July 19, 2016 - 6:29 pm
Lori Orchow Haney won’t be heading to work next Monday morning. She’s already arranged to take the day off for a very special trip: heading to the Cracker Barrel restaurant at the Silverton to be there on opening day.
Haney is one of the Southern comfort food chain’s legions of loyal fans ecstatic that it finally has an outpost in Southern Nevada. (Another is expected to follow in early August on East Craig Road in North Las Vegas.)
The 630-odd country-style restaurants can be found in 42 states (soon to be 44), and are known for their all-day breakfast menu, “Chicken n’ Dumplins,” and trademarked “Fancy Fixin’s” and “Wholesome Fixin’s,” such as pecan-crusted catfish and apple cider BBQ chicken breast.
Calorie counts aside, enthusiasts say the charm is more about the familiar atmosphere, including the signature rocking chairs that line the front entrance.
Vicki Bickert remembers taking her mother, at age 90, to the Cracker Barrel in Anderson, Ind. in the fall of 2010. Bickert’s mother suffered from osteoporosis and didn’t like going out because of her deformity, which had advanced to the point that on the way to the restaurant she couldn’t see out of the window at the crops, a favorite topic.
“At Cracker Barrel, she did feel at home and everyone treated her wonderfully as she selected a meal that was like a home-cooked meal from her past,” Bickert emailed. “When I went to pay the bill I bought her a big fluffy pillow to boost her up in the seat so she could see out of the window and she happily assessed the corn and other crops on our trip home. She is gone now, but I treasure that pillow.”
Tom Rosenberger, chairman of the hospitality management program at the College of Southern Nevada, said the chain has consistently emphasized the emotional appeal of its restaurants.
“It reminds everybody of their grandmother,” he said, a nice contrast to the celebrity chefs and high-priced eateries that open frequently in Las Vegas. Cracker Barrel, he said, “reminds them of their youth.” Rosenberger cited similar excitement when fellow American-icon chains White Castle and Steak ’n Shake opened outlets in Southern Nevada.
David Just, a professor of behavioral economics with the Food and Brand Lab at Cornell University in Ithaca, New York, credits the restaurant’s success to its unassuming offerings.
“There’s no pretension,” he said. “They’re serving food that basically everyone’s really familiar with; they’ve probably had most of it in their own homes.”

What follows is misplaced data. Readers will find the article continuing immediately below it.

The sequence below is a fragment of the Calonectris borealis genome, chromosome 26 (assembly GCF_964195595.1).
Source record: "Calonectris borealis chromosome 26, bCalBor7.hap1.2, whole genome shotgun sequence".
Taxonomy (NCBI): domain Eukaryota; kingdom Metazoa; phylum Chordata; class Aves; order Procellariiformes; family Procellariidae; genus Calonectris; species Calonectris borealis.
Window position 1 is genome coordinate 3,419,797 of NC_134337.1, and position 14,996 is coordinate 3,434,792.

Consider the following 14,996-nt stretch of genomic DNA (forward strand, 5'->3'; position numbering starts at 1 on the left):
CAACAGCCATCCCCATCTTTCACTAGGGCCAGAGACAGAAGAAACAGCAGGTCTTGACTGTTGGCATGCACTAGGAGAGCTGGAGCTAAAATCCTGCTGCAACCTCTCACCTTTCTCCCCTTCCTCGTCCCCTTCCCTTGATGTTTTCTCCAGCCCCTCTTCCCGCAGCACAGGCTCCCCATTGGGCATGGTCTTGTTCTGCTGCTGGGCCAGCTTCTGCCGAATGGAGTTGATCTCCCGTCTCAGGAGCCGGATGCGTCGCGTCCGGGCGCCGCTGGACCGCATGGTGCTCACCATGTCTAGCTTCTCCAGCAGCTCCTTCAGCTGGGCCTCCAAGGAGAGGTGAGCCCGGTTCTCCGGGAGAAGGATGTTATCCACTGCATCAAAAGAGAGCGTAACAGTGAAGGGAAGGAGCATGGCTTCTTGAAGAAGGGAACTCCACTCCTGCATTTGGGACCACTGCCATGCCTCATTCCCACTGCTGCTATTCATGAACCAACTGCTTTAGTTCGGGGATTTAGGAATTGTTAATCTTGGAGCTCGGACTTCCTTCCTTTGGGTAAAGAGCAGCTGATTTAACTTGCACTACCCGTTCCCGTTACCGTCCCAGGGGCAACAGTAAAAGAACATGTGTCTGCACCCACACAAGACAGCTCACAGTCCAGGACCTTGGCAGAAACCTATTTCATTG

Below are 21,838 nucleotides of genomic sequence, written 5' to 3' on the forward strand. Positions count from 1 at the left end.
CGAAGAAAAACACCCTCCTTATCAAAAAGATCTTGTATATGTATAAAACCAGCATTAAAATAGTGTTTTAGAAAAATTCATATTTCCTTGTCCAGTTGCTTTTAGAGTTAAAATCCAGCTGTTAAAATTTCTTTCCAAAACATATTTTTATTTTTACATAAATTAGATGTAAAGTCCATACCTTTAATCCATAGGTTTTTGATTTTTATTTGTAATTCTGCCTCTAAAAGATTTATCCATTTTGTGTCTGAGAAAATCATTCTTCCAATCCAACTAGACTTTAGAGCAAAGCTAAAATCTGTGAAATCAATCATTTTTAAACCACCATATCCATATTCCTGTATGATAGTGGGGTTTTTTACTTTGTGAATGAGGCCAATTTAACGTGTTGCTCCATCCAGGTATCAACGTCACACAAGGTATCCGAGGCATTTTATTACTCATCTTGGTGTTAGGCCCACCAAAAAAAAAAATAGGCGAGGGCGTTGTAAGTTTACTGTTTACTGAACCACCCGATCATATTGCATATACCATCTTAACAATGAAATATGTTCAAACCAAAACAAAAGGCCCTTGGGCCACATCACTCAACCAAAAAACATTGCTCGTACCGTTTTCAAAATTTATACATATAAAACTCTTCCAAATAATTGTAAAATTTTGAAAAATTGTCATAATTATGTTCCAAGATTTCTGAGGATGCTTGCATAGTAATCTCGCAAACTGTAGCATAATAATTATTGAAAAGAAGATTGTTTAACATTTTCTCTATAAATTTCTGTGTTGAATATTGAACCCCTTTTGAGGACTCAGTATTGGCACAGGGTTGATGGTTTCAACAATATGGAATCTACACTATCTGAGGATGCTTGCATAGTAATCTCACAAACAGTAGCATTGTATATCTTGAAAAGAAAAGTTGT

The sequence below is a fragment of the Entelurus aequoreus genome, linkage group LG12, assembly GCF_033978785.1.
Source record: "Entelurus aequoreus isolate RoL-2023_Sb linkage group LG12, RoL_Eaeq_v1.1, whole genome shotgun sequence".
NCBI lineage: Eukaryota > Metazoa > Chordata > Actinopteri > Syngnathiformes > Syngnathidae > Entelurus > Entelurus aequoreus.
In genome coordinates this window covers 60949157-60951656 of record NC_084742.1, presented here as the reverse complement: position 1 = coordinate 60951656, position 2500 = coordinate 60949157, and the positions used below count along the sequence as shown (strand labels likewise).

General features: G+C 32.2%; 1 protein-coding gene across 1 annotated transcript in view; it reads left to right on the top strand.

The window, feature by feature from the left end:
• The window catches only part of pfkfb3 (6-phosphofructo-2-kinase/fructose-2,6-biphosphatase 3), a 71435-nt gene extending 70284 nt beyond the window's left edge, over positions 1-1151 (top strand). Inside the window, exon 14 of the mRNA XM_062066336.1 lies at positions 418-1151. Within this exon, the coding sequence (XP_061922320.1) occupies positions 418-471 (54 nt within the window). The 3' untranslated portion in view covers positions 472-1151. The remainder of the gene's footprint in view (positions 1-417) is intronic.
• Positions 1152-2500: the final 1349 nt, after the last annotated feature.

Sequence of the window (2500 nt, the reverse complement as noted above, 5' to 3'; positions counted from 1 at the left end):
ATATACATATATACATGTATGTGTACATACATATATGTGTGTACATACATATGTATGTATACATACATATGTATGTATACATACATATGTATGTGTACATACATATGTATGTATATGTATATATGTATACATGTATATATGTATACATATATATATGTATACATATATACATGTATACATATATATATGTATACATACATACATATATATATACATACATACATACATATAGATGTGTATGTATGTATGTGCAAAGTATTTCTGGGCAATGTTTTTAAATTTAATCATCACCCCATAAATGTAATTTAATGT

That theme is echoed in memorabilia and ephemera-heavy decor, with 1,000 items staged in each outlet (taken from a Tennessee warehouse that holds 90,000 objects at any given time, none of them reproductions). And the front “porches,” with their rocking chairs and checkers games, and country stores, with their selections of seasonal kitsch, regional favorites and foods served by Cracker Barrel — both of which act as reception areas for the restaurants — add to the image.
Felicia Campbell, an English professor at the University of Nevada, Las Vegas, and executive director of the Far West Popular Culture Association, credits much of the restaurant’s appeal to its romanticized country theme.
“They’re nostalgic for something they don’t remember,” Campbell said of Cracker Barrel fans. “It’s all sort of Walt Disney-ed and sanitized. If you think back to what it would have been like, they wouldn’t have been plastic and sanitary and that sort of thing. … It’s just kind of a nostalgia for an era that never was.”
Anthony Gatling, an assistant professor in the hotel college at UNLV, also said it’s not memories that drive Cracker Barrel’s popularity.
“One thing Cracker Barrel has been brilliant in doing is really creating a consistent experience relative to food and service,” he said. “I travel the country, and whenever I see a Cracker Barrel, that restaurant goes on the list, if I’m staying in a specific town, or if I’m traveling through, they’re my first choice.”
Gatling clearly isn’t alone; an unusually high percentage — about 33 percent — of Cracker Barrel customers are travelers, according to Business Insider.
Liz and Frank Bonesteel of Pahrump would agree. Liz emailed that Frank once ate breakfast and dinner at two Cracker Barrels more than 1,100 miles apart on the same day — breakfast with his mother in Daytona Beach, Florida, and dinner with Liz in East Greenbush, New York.
CSN’s Rosenberger said he expects some vistors who are not familiar with the chain may be underwhelmed and perhaps even a bit confused about what all the excitement is about.
“But, thinking of Cracker Barrel, my mouth is watering,” he added.
Which no doubt also is the case for Winifred “Winnie” Garvin, a 95-year-old resident of Prestige Senior Living at Mira Loma in Henderson who keeps a Christmas ornament she had purchased at an Indianapolis location close at hand.
“I have missed it so much that one of my best friends here drives me to Utah once a year to the Cracker Barrel in St. George,” Garvin said. “I cannot tell you how excited I was to read … about their new restaurant here.”
“We have a bus that will hold 18 residents,” said Cendrene Neil, the outreach director of Henderson’s Prestige Senior Living. “I think we will be planning trips to Cracker Barrel.”
Contact Heidi Knapp Rinella at Hrinella@reviewjournal.com. Find more of her stories at www.reviewjournal.com, and follow @HKRinella on Twitter.